The EU rules on ship recycling aim to make the process greener and safer. However, there are a lot of cases where the regulations are not followed by the book, one such case is the SeaTrade which demonstrated the critical element of the ‘last voyage’ of ships from EU ports as this will play a pivotal role regarding the application of the EU regulations.
It was back in March 2018 when the District Court in Rotterdam penalized the Dutch shipowner Seatrade for breaching the European Waste Shipment Regulation (No 1013/2006) (the “WSR”).
To remind, the European Waste Shipment Regulation (EU-WSR):
- Adopted in 2006 and entered into force in July 2007 (EC Regulation No. 1013/2006)
- Implements Basel Convention and Ban Amendment requirements at EU level
- Prohibits export of hazardous waste for disposal to non-EU or non-OECD countries
- Prohibits import of hazardous waste for disposal from non-EU or non-OECD countries
In 2012, Seatrade sent four reefers from the EU ports of Hamburg and Rotterdam for scrapping in India, Bangladesh, and Turkey. Proceedings were commenced by the Dutch Public Prosecutor for breach of the EU waste export laws prohibiting the shipment of ‘hazardous waste’ from EU ports to non-OECD countries.
In light of the situation, Seatrade argued that the ships were not considered as waste because when they sailed from the EU ports, they were seaworthy and operational, and indeed, three of them had cargo on board.
However, an email evidence revealed that negotiations were held as to the fleet’s scrap value before the voyages from Hamburg and Rotterdam contributed inter alia to the court’s conclusion that the shipowners’ intention was to scrap the ships.
Keeping in mind the adverse effects that scrapping (especially in the South Asian yards) can cause to the environment and human health and safety, the court found that the executives of Seatrade had “closed their eyes” to the problem and only considered the business interests.
As a result, the court found two executives guilty, suspending them from work for 12 months and fining them heavily for an amount representing the profit made from selling the reefers to scrapyards in non-OECD countries in breach of the existing EU regulations.
According to Standard Club:
The Seatrade shows the critical element of the ‘last voyage’ of ships from EU ports as this will play a pivotal role regarding the application of the EU regulations. It may also be equally important where and when a ship changes its flag before travelling to a recycling yard.
Overall, in 2020, the shipowners succeeded in their appeal and the case has now been sent back to the lower court for retrial due to court impartiality concerns. In any event, the Seatrade is an important decision as it is the first prosecution under the EU rules and has opened the door to further prosecutions.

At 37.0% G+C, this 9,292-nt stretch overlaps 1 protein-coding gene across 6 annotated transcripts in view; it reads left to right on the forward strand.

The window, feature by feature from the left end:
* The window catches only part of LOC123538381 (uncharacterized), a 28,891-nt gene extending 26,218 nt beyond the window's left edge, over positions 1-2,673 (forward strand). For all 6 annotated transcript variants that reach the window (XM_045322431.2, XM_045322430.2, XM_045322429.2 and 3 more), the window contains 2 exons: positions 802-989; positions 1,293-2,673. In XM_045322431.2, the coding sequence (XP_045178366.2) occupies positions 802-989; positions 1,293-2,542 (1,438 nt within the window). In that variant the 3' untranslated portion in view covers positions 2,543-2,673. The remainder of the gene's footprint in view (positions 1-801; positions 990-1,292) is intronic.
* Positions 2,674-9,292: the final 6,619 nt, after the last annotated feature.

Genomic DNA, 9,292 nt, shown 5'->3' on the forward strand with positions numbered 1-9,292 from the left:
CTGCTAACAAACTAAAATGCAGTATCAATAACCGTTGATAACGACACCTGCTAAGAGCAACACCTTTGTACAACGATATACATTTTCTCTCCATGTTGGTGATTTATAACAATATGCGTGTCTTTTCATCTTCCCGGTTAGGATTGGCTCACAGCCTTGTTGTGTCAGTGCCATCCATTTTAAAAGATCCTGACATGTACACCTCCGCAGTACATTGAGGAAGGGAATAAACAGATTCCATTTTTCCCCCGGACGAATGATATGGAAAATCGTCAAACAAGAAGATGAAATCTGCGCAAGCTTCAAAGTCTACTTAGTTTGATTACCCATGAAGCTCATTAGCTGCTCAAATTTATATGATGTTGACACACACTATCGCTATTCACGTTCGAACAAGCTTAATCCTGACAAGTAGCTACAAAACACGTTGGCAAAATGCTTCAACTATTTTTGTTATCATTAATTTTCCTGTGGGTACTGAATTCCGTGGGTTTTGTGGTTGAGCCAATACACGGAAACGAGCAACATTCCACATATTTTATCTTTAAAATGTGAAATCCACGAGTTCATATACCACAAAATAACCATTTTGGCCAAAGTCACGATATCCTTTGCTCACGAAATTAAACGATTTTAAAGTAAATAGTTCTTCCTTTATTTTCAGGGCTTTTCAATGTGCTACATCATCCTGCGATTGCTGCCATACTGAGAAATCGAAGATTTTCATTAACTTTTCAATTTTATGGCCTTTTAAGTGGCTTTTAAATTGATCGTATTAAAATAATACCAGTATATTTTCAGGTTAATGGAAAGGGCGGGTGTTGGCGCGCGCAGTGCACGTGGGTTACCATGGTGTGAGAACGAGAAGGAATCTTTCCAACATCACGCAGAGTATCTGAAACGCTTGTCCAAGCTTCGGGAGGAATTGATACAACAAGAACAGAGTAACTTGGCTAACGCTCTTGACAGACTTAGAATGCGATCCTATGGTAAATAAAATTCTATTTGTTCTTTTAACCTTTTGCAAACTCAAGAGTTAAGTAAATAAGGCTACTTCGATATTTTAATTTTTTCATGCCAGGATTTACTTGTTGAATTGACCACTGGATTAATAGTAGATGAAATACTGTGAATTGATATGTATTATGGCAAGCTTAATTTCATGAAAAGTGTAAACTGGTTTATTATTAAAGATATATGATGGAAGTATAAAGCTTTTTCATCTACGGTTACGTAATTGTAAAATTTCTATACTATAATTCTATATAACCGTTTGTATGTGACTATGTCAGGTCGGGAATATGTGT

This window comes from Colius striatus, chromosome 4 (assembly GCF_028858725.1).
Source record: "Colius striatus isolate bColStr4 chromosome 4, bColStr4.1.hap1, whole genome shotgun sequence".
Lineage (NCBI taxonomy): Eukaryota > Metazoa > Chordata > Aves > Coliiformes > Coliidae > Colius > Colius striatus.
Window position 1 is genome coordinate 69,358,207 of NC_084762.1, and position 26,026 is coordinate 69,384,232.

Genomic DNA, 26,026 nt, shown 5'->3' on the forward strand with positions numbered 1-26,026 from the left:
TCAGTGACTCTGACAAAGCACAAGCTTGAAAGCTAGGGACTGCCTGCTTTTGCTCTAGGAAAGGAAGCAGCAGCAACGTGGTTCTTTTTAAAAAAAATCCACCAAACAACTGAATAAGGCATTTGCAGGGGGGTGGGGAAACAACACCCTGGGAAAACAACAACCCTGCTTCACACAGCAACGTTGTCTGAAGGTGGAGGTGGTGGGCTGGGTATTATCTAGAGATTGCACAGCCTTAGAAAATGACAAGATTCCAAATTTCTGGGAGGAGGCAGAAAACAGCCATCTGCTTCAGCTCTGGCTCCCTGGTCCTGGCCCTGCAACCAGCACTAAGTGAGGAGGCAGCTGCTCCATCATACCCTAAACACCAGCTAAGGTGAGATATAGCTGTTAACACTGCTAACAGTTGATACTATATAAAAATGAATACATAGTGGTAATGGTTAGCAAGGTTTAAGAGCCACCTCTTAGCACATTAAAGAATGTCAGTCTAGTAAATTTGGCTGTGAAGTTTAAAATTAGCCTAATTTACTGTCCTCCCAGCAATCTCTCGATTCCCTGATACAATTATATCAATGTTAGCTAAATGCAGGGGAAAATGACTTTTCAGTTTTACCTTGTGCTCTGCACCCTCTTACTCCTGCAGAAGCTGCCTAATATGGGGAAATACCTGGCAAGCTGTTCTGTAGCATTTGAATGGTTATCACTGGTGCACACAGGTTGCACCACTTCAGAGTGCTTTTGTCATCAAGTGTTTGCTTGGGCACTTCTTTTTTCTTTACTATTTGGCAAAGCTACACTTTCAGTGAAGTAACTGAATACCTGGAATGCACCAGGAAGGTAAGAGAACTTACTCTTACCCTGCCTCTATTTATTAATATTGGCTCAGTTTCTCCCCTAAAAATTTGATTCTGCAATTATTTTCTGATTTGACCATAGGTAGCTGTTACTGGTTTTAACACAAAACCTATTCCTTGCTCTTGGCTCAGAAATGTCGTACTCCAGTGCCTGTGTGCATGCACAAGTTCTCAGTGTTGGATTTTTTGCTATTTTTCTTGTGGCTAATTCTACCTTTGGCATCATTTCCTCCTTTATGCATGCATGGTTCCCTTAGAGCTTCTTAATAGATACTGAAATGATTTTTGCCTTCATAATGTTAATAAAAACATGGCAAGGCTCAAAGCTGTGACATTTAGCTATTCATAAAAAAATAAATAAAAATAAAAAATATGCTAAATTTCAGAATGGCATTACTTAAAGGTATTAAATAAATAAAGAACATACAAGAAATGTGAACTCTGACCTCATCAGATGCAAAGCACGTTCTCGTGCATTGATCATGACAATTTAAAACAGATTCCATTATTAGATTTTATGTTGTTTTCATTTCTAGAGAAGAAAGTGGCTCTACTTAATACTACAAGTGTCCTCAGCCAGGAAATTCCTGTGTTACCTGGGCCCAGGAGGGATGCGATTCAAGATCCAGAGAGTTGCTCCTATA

When a member informs a club that it intends to scrap a vessel, the managers then need to:
- obtain details of the final voyage, the destination of the scrapping and at what point in the process the legal title of the ship will transfer to the ‘buyer’.
- seek confirmation that all relevant regulations, conventions, and local licences/permissions for scrapping have been complied with/obtained.
Taking into consideration the SeaTrade case, operators and shipowners intending to send any ships for recycling are recommended to:
- Be vigilant not to conceal/mis declare the ship’s destination when leaving EU waters for recycling, as regulators may review the list of ships arriving in Asian scrapyards to assess whether there has been a breach/failure to comply with the EU regulations.
- Be aware that their decision-making process prior to recycling may be reviewed in order to assess the shipowner’s true intention and whether the purpose of changing a flag state registration was to evade EU regulations.
- Ensure full compliance with the international standards – the HKC or EU-SRR, Basel Convention, Basel Ban Amendment, EU-WSR and other applicable regulations.
- Exercise due diligence by selecting a yard that has a Statement of Compliance (SoC) with the HKC or EU-SRR, and by preparing the ship for recycling in a sustainable way through mapping hazardous materials. When selling a ship to a third party, a high degree of vigilance is required too.
After confirming that all relevant regulations have been complied with, the club needs to be provided with details of the final voyage, the ship’s flag, the location of the recycling and at what point in the process title will transfer to the ‘buyer’.
…Standard club concluded.